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Testosterone: Supplement or Increase Naturally?



Testosterone. The "male" sex hormone (but the thing is, women have it too.)


Lately, testosterone has received a lot of bad press. Not because testosterone is bad, but because many young men are finding out they have "low T". This has resulted in swarms of people going to the doctor in hopes they'll come out with a reason why they don't have the testosterone levels of a 17-year-old teenager. Just like many other ailments in the US, they were prepared with medication. And lately, testosterone replacement therapy (TRT) has skyrocketed which has just brought even more press.


So we had to ask, what's going on?


Are we really in a testosterone epidemic?


We dived in and found a few interesting studies to shed a little light on this subject and hopefully by the end of this, you'll see what is the best next step for you.


How does testosterone work?


Testosterone is an androgen, which is a group of steroids that have growth effects on the body. Testosterone is the most important as it regulates libido, energy, immune function, muscle development and bone health.


Testosterone is regulated based on the feedback it receives. If the body thinks there’s too much of it, our body reduces the output. So, if our body isn't utilizing the testosterone within the body, it won't produce as much the next time.


Let's talk through an example. Strength training can stimulate a short-term testosterone release which may amplify muscle growth. That's great! The muscles call for additional energy, the hormones rightly respond. All good.


But extended bouts of endurance exercise seem to suppress testosterone. So, if we work out for too long our body then goes into conservation mode and then suppresses the testosterone. Then too many of these extended bouts of exercise will result in the body producing less hormones since they aren't required. Even in bodybuilders, who we'd assume have high levels of testosterone since they have huge muscles, find their testosterone dips once they get closer and closer to a competition and they incorporate more and more low-intensity cardio.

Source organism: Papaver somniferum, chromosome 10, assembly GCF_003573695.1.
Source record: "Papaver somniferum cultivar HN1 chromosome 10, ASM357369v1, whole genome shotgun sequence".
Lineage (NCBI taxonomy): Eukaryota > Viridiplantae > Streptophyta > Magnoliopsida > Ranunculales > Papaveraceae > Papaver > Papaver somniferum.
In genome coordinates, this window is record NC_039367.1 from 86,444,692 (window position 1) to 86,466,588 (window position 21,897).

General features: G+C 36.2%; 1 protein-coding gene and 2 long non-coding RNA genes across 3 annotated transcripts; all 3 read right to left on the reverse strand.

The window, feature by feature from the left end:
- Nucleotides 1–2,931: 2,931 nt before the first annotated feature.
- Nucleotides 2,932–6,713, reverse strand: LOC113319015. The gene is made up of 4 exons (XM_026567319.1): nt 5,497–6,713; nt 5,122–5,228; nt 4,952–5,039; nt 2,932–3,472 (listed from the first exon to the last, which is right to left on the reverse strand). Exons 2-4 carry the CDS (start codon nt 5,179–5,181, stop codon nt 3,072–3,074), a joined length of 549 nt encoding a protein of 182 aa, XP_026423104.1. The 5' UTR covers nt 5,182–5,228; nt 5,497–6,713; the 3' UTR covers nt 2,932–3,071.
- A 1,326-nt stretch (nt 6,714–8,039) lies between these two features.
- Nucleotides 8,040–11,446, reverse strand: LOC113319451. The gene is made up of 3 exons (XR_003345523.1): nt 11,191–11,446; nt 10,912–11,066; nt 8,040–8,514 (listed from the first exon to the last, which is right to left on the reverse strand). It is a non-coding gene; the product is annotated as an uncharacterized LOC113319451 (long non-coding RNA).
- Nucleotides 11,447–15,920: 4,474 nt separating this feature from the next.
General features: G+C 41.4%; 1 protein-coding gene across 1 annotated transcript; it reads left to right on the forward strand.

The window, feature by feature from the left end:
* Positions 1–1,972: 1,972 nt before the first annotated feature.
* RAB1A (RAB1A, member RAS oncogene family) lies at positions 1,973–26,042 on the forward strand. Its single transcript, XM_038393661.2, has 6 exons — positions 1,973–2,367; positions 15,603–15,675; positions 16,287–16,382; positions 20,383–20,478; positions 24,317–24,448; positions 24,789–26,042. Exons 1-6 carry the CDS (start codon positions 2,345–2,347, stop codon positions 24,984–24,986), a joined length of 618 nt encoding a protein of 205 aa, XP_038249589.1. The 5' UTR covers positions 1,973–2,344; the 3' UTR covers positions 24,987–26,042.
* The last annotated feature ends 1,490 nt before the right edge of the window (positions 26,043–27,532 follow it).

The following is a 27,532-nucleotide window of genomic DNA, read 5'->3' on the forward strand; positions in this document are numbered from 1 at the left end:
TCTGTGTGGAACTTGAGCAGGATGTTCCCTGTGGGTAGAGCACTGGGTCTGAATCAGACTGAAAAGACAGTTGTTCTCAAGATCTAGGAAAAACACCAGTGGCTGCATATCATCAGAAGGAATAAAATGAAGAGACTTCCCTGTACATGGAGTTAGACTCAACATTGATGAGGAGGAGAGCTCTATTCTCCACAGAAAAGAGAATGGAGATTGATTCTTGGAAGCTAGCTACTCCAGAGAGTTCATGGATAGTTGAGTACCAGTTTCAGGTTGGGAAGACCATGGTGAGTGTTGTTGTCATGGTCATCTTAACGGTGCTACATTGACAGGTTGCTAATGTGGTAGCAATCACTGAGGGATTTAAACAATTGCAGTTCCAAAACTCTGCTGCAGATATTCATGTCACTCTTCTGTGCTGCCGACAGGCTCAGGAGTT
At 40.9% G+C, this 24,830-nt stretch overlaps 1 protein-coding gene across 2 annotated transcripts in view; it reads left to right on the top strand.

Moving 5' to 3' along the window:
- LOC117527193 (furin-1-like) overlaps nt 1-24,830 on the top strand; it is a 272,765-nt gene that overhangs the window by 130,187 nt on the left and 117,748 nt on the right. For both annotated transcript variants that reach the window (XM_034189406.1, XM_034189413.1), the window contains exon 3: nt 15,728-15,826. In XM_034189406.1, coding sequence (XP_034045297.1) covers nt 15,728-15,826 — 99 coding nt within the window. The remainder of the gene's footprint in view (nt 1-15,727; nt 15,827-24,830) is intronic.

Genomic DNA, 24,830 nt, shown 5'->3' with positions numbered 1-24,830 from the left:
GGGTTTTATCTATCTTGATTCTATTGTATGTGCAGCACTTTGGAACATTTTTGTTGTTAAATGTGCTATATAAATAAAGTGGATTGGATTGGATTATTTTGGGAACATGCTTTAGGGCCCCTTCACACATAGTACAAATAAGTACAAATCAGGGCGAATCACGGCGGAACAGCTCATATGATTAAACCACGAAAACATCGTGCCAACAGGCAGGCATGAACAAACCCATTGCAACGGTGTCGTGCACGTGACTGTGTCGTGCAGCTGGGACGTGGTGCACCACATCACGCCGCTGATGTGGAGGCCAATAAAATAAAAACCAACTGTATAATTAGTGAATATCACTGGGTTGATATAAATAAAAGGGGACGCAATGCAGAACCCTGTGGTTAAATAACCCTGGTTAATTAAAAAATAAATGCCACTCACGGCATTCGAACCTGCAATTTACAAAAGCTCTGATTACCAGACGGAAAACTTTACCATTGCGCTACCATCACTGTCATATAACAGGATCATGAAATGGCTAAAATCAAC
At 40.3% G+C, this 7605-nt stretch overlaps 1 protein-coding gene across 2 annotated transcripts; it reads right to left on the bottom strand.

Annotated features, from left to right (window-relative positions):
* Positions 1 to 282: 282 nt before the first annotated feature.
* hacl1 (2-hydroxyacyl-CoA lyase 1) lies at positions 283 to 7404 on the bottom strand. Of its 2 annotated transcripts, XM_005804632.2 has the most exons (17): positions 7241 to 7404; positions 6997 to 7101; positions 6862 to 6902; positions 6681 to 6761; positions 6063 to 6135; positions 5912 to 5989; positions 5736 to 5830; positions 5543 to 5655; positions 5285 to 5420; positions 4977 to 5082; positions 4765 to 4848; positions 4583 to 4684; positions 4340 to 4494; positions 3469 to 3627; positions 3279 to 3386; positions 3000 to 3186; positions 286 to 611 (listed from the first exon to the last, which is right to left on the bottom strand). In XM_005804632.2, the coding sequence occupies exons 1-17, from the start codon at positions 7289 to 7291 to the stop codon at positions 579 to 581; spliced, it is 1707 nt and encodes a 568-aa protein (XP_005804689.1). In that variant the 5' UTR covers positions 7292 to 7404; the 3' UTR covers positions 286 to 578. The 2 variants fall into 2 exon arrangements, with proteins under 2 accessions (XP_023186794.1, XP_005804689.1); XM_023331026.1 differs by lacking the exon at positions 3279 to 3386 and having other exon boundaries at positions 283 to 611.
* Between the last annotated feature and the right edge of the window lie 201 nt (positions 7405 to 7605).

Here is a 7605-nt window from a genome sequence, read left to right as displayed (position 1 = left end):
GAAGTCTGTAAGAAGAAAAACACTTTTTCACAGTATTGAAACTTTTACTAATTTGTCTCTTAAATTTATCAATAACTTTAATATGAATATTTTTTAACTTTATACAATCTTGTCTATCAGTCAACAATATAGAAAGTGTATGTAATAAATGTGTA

So what's happening?


What contributes to low testosterone?


There are many ways testosterone could start reducing its output. As we stated, not getting enough nutrients is one and extended external stress is another.


Other ways testosterone is negatively impacted are:

  • Low-calorie intake >20% below needs

  • Low nutrient intake and vitamin/mineral deficiency

  • Low fat intake

  • Depresssion

  • Drug use

  • Overtraining

  • Stress and anxiety

  • Aging

  • Obesity

  • Poor sleep

As we review this list, we start to see some real concerns. We also see a lot of similarities that are very common in our society today. As the years have gone by, the obesity rates have continued to rise, nutrient quality has continued to fall and stress/anxiety has gone through the roof causing our sleep quality to become even worse.


So we now have to ask, is the problem really low testosterone, or is that the result of a much bigger problem?


What's the solution?


You actually have a few choices.


You can go the medical route or the natural route.


The medical route consists of TRT treatments. Many people who start TRT, have to be on it for the rest of their life if they want that level of testosterone. This is largely due to the treatment masking the underlying issues mentioned previously.


In addition to having to stay on TRT for long periods of time, the body reacts in other ways to TRT:

  • Acne and oiler skin

  • Agressive mood changes

  • Hair loss

  • Testicular atrophy

  • Increased cardiovascular disease risk

  • Increased blood pressure


After seeing this list, it definitely gives you some things to consider.


The natural route comes with positives and negatives as well. The positive being an overall healthier body. The negative being it's sometimes hard to implement these strategies into your life.


01: First, check your sleep. Sleep apnea is one of the biggest factors which lead to low testosterone. If you're not getting enough sleep, you're not recovering properly. Sleeping 7-9 hours is optimal for nearly everyone and waking up in the middle of the night often is also a red flag.


02: Second, get enough nutrients. This means quality food in the right proportions to match your energy needs. Some of the best foods to boost your testosterone are healthy fats, good quality protein, and complex carbohydrates as well as ginger, ashwagandha, zinc and magnesium foods. Try to get some of these items daily and a healthy fat and protein at each meal.


03: Third, lift weights. Long bouts of cardio are great every once in a while but lift heavy things. This signals to your body to produce more testosterone and will start that great feedback loop. A great exercise week consists of at least 2-3 days of heavy lifting.


04: Have a stress-relieving practice. Four and probably one of the most important for life. Have a stress and anxiety relieving practice. Maybe it's meditation or journaling or even taking a dopamine detox. We live in a stressful world that's asking a lot of you. Having a practice to clear your head will help give clarity to the things you really need for your life.


I do want to conclude by saying that in no way do I think TRT is a bad route to go. It's a necessary step for many individuals to get their levels to the optimum range. The purpose behind this was to shed light on the contributing actions which may be a factor. Without ruling out the possible contributing factors, it's very hard to get an accurate diagnosis.


In the end, you'll never be worse off if you take the four pieces of advice above.


For more information about how to incorporate these four pieces of advice into your life, check out our course here.


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